New Delhi: On 13 October, a district and sessions judge in Kerala’s Kollam sentenced Sooraj S. Kumar to double life imprisonment and imposed a fine of Rs 5 lakh on him for the murder of his wife Uthra on 7 May 2020.
There was no direct evidence in the case, but Kerala Police’s meticulous medical, forensic and scientific evidence on snake bites proved that Sooraj had killed Uthra using a live 1.52-metre-long cobra.
Most of the trial was conducted online due to the Covid-19 pandemic, and over 700 questions were posed to the accused, who flatly denied the charges. Eighty-seven police witnesses were examined before the court, apart from a live demonstration to establish that the snake bite was homicidal and not natural.
A water-tight case was built on evidence provided by surgeons who conducted the necropsy (the animal equivalent of an autopsy) of the dead snake, which was exhumed during investigation, apart from veterinary doctors, wildlife officials, zoologists, herpetologists (experts on reptiles and amphibians), snake handlers, and medical specialists. They established the 29 circumstances the police relied upon to prove the murder.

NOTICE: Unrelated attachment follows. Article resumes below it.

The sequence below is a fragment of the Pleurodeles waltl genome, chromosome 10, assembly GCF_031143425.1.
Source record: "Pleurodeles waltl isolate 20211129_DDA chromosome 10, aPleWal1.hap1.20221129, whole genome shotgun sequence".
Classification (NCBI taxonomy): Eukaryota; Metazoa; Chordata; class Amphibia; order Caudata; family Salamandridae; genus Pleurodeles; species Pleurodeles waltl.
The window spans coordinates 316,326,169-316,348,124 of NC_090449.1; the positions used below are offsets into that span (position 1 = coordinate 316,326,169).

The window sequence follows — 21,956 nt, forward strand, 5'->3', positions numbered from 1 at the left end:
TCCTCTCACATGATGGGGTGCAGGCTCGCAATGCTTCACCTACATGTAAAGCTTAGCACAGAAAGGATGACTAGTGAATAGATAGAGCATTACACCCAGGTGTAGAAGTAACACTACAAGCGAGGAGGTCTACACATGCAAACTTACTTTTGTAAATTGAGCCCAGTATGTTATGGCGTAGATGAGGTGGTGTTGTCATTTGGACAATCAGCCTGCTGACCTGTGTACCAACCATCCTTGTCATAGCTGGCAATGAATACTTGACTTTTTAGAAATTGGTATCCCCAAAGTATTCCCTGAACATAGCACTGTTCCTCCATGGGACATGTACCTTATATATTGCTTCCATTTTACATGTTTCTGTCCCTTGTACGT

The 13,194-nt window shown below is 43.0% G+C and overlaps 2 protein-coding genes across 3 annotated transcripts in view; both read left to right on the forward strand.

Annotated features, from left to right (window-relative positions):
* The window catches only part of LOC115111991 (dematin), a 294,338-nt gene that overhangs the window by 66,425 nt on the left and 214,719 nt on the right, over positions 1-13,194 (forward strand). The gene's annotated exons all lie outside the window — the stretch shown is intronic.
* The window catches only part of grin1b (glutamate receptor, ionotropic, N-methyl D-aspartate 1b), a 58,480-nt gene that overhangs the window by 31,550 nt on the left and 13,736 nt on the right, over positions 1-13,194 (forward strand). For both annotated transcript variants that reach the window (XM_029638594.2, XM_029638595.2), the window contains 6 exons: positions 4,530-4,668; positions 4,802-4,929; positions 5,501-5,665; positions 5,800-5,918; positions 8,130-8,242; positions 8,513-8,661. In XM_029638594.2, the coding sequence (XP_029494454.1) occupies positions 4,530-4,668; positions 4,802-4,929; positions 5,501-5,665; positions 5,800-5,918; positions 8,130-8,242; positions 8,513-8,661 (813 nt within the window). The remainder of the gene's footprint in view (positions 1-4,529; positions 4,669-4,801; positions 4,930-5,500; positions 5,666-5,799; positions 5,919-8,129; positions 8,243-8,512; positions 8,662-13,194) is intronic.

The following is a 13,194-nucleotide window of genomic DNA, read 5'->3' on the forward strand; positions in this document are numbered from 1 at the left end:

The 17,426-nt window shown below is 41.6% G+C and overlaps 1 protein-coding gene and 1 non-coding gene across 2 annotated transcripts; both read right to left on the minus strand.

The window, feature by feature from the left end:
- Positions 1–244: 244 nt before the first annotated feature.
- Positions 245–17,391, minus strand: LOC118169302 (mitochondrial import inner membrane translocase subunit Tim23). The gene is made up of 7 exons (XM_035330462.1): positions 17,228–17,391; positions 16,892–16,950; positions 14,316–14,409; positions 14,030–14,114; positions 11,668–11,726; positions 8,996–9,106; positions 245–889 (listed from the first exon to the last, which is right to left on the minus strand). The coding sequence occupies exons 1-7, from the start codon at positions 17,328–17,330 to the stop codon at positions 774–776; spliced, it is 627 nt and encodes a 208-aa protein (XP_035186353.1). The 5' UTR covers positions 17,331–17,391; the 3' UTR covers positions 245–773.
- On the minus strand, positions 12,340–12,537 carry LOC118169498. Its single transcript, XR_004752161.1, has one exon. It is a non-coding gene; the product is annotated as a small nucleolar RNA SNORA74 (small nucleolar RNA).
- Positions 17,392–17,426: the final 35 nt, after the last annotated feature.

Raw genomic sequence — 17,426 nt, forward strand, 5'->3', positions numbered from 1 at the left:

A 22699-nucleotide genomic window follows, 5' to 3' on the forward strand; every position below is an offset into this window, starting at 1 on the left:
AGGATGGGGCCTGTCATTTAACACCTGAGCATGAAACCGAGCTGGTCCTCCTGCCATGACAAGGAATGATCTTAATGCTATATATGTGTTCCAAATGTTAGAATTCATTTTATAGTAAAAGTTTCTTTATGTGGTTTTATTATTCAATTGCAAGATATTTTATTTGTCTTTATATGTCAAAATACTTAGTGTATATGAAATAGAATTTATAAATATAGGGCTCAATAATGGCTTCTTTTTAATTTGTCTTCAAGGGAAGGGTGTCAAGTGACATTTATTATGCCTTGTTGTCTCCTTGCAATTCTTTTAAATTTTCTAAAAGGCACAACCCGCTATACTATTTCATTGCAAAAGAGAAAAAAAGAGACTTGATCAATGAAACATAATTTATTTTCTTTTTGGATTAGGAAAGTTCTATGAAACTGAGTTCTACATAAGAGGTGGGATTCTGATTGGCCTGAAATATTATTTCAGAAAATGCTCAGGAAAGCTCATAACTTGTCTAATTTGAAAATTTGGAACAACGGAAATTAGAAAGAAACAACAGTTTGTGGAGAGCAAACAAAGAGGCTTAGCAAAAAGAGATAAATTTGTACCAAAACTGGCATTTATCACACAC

The court dismissed Sooraj’s attempt to discredit the veracity of expert witnesses, saying they had given valid and cogent reasons to support their opinions. “There is no iota of suspicion to doubt” them, it said.
The court further noted that Uthra sustained the cobra bite while she was convalescing after sustaining a viper bite, and had no other fatal disease at the time of her death.
It was also ruled by the bench that the viper bite, too, was induced and part of a conspiracy hatched by Sooraj to get rid of Uthra.
As for the motive, the court said Sooraj had “ill-will towards Uthra on account of her mental condition”. However, he wanted to retain the assets received from her family at their marriage, so he hatched the conspiracy to “project the murder as natural and serpentine curse”.
Sooraj was charged with murder, attempt to murder and destruction of evidence following a complaint lodged by Uthra’s family.
Uthra was living in her parents’ house, recuperating from an earlier viper bite when she was found motionless by her mother on the morning of 7 May 2020. She was declared dead when the family took her to hospital. It was there the doctors said she died due to another snake bite.